The RIPQ interface provides three basic operations:

  1. insert(x, p), where x is an item we want to put in the queue (i.e., insert into the cache) and p is a relative priority number between 0 and 1 specifying how important this item is.
  2. increase(x, p’), which increases the priority of x from its current value, i.e., p, to a higher value p’. The constraint on ‘increase’ is needed in order to support priority update efficiently on flash (priority ‘decrease’ is a no-op in RIPQ). However, this is a rather mild constraint as we have not encountered any caching algorithm potentially useful for FBCDN that decreases priorities.
  3. delete-min(), which is called implicitly when the queue is full. It evicts the item with the smallest priority value from the queue.

The priority value can be thought of as the distance from the tail and is implicitly changed when a new item is inserted or an existing item’s priority increased. If an item is inserted/increased, then all items with lower priorities will be pushed even closer to the tail and their priorities implicitly decreased. When the cache is full, the total number of items in the queue is usually stable (i.e. one eviction comes with one insertion) and items with higher priorities (i.e. closer to the head) will retain the same priority values.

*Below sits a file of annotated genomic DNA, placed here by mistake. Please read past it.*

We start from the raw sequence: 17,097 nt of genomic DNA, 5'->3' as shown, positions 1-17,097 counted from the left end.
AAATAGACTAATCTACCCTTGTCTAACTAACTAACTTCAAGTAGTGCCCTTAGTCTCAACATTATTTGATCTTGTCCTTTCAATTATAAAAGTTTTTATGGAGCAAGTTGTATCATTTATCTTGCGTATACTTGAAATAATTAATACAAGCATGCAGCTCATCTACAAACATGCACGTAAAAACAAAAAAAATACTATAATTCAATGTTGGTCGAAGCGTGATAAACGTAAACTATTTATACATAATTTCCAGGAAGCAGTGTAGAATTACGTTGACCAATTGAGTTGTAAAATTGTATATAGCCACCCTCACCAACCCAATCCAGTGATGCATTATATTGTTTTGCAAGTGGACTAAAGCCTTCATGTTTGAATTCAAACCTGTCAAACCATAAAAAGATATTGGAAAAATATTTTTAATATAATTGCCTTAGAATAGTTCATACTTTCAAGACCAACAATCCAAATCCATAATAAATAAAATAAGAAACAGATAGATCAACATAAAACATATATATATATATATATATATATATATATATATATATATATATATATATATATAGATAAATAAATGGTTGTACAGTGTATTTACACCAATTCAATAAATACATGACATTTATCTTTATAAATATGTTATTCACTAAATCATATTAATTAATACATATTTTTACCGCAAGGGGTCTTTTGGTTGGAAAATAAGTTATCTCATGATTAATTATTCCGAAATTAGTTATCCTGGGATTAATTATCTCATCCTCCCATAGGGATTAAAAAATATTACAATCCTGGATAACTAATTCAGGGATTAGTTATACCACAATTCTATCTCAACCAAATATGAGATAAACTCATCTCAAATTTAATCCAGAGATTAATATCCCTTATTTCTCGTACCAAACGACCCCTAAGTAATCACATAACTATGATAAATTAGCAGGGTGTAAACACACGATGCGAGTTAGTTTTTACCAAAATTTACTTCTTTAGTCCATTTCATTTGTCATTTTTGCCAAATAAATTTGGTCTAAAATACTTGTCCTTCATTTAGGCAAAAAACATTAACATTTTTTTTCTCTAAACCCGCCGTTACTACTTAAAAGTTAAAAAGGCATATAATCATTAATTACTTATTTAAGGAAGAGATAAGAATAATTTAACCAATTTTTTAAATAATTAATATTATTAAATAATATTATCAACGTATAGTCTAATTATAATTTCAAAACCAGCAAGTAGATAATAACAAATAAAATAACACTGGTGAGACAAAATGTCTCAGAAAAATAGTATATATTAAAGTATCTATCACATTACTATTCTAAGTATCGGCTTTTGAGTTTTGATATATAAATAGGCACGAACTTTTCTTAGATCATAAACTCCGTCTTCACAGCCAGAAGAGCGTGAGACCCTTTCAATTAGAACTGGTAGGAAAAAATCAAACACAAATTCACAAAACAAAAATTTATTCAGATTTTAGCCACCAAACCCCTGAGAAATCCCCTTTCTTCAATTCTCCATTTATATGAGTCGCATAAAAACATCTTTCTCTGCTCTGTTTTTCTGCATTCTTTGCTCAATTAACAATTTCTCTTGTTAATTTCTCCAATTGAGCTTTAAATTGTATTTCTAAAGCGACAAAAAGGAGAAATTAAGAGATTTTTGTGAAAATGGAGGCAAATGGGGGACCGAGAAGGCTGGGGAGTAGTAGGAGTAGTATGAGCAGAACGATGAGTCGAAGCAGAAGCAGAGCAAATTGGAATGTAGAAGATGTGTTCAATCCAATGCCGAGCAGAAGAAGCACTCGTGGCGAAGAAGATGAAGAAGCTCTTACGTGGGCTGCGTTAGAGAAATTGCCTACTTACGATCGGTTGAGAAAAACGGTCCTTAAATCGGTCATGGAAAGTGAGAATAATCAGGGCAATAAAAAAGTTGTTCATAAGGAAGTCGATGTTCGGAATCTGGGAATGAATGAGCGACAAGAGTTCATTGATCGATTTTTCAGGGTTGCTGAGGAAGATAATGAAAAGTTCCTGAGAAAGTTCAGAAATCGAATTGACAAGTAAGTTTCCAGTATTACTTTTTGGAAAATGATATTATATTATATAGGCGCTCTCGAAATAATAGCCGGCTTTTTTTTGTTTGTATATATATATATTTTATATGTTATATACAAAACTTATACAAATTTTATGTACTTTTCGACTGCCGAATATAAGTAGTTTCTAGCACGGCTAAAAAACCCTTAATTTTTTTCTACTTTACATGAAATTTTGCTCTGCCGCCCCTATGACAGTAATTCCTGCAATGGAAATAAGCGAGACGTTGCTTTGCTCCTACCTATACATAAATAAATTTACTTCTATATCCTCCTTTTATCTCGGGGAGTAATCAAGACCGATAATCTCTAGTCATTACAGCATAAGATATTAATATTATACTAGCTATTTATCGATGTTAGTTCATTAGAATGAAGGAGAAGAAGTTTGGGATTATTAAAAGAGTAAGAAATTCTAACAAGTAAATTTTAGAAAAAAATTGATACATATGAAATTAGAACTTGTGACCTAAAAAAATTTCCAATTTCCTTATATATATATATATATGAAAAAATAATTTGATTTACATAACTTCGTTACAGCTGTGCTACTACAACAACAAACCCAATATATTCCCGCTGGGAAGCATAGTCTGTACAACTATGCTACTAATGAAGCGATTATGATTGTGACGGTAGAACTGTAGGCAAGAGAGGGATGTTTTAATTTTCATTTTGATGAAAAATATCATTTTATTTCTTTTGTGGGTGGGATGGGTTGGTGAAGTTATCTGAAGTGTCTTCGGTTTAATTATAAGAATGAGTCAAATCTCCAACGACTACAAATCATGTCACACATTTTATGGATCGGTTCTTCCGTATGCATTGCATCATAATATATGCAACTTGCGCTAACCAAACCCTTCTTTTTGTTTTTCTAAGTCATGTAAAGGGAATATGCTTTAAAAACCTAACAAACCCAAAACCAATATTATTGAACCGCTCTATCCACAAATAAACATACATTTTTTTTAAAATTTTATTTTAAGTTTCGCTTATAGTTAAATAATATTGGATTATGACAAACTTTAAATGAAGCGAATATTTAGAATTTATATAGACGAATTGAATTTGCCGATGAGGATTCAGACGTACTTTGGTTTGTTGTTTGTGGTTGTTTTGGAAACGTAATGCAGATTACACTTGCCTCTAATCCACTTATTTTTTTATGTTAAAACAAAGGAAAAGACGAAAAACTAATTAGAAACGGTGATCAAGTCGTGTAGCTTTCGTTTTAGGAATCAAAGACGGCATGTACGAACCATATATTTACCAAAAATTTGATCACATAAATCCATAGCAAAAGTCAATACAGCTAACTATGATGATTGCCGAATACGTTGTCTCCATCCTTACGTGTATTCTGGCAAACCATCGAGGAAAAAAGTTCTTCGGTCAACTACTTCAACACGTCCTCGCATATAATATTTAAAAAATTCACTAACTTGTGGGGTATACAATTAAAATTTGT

Figure 4. Using the relative priority queue interface of RIPQ to implement a caching algorithm: insert(x,p) on cache miss, increase(x,p’) on cache hit, and delete-min() is called implicitly for cache eviction. The animation also demonstrates how these interfaces can be used to implement an advanced algorithm such as Segmented LRU.

To demonstrate the use of RIPQ’s interface in implementing a caching algorithm, here we pick two simple examples with LRU and Segmented LRU with K segments:

  1. LRU: LRU always puts an item to the queue head upon cache miss/hit, so we call insert(x, 1) on a cache miss. That item’s priority will then be implicitly decreased as newly accessed items are inserted to relative priority 1, but if it is hit in the cache we call increase(x, 1) to we call increase(x, 1) put to it back to the queue head.
  2. Segmented LRU with K segments: On a cache miss, we call insert(x, 1/K) to put the item at the head of the first queue. On a cache hit, we first infer the item’s current segment k from its location in queue, and then call increase(x, min(K, k+1)/K) to put it at the head of the next higher queue. Each time an item is accessed (resulting in either insertion or its priority being increased) the relative priority of all items closer to the tail than it are implicitly decreased.